Mr. Froude has given, most usefully, the views of the colonists. Let us take Mr. Dalley's, which is also that of most others, namely, that the nascent but increasing colonial navies should be all under one imperial command—that is, be a part of the British navy. There is one more step—namely, to dispose of all colonial military force in the same common-sense way, and then we have a politically united empire. But we are "constitutional" or representative in our polity, so that something else is still wanted. In short, the unity of the empire requires two things. First, that all its force be under one executive, and, next, that the colonies be proportionately represented in that executive. The Cabinet seems to me the adaptable body we can operate upon to this end. That body would then be actually, as well as legally, the empire's executive. Nothing should—nothing need—prevent the attainment of this grand end. The tariff bugbear concerns only commerce, and need not arrest nor even interfere with the empire's political unity. All other matters of the common interest can be leisurely settled by mutual consent, as the empire, in its united state, sails along the great ocean of the future. The mother will then, in emergency, have the sure call of her children; while every colony, even to the very smallest, will know that in case of need the whole empire is at its back. When the rest of the world knows that fact, it will thenceforth probably not trouble our empire either about international rearrangements or anything else.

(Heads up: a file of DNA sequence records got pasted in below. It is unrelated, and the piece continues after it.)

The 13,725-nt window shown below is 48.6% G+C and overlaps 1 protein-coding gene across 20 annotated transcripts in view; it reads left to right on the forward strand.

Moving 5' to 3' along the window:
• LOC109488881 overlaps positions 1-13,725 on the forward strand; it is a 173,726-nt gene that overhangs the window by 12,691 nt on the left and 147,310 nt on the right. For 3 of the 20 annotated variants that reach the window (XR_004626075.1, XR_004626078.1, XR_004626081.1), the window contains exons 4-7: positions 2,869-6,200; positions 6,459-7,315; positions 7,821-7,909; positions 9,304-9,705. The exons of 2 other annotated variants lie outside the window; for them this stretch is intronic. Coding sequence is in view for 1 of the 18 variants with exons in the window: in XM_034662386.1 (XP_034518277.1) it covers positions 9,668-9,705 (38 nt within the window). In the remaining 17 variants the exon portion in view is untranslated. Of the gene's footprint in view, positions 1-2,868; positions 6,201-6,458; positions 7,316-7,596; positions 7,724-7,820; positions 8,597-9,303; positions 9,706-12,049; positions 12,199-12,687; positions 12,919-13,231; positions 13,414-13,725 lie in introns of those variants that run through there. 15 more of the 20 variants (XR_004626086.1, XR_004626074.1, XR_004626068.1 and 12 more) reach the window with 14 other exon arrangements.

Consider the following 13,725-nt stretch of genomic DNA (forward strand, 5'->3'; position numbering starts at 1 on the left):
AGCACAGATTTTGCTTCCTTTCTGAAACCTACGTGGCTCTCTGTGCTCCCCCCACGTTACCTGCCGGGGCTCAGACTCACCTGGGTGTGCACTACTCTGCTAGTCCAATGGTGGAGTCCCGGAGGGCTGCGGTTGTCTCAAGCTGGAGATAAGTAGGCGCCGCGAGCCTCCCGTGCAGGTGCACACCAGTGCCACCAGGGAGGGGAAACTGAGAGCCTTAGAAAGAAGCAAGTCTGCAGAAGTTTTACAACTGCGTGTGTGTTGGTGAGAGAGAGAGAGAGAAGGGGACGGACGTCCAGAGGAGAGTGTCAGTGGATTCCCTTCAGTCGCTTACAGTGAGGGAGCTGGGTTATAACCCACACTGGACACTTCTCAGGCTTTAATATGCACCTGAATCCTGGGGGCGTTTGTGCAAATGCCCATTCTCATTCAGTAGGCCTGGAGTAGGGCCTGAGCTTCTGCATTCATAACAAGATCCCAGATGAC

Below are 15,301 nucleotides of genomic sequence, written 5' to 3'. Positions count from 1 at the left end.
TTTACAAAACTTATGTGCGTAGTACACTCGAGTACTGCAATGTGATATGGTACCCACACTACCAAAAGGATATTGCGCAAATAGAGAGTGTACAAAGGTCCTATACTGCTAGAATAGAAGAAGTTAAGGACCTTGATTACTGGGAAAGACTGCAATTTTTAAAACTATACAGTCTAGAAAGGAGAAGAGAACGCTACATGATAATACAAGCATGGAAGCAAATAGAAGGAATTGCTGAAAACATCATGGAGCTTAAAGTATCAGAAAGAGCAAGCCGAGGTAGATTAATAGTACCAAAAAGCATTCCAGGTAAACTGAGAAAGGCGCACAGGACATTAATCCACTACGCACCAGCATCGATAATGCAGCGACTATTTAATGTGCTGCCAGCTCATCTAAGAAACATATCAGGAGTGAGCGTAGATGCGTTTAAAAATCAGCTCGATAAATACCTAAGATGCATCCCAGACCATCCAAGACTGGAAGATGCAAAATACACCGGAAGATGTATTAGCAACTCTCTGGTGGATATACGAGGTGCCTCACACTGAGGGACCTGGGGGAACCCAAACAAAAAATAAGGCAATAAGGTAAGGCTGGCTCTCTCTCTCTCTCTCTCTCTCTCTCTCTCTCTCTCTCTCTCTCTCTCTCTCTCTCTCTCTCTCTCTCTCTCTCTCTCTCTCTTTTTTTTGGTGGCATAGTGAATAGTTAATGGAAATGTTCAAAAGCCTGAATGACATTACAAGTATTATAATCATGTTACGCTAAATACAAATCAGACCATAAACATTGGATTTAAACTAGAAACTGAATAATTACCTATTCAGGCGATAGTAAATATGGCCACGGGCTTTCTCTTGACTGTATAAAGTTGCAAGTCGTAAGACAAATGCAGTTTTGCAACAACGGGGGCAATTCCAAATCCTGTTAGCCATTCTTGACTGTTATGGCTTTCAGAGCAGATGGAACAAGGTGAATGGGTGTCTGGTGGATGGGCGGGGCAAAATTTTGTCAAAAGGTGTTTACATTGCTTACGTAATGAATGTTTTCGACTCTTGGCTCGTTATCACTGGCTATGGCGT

EARLY PORT PHILLIP.

"Should auld acquaintance be forgot
And the days o' lang syne."
—Burns.

"Absence makes the heart grow fonder."
—Haynes Bayly.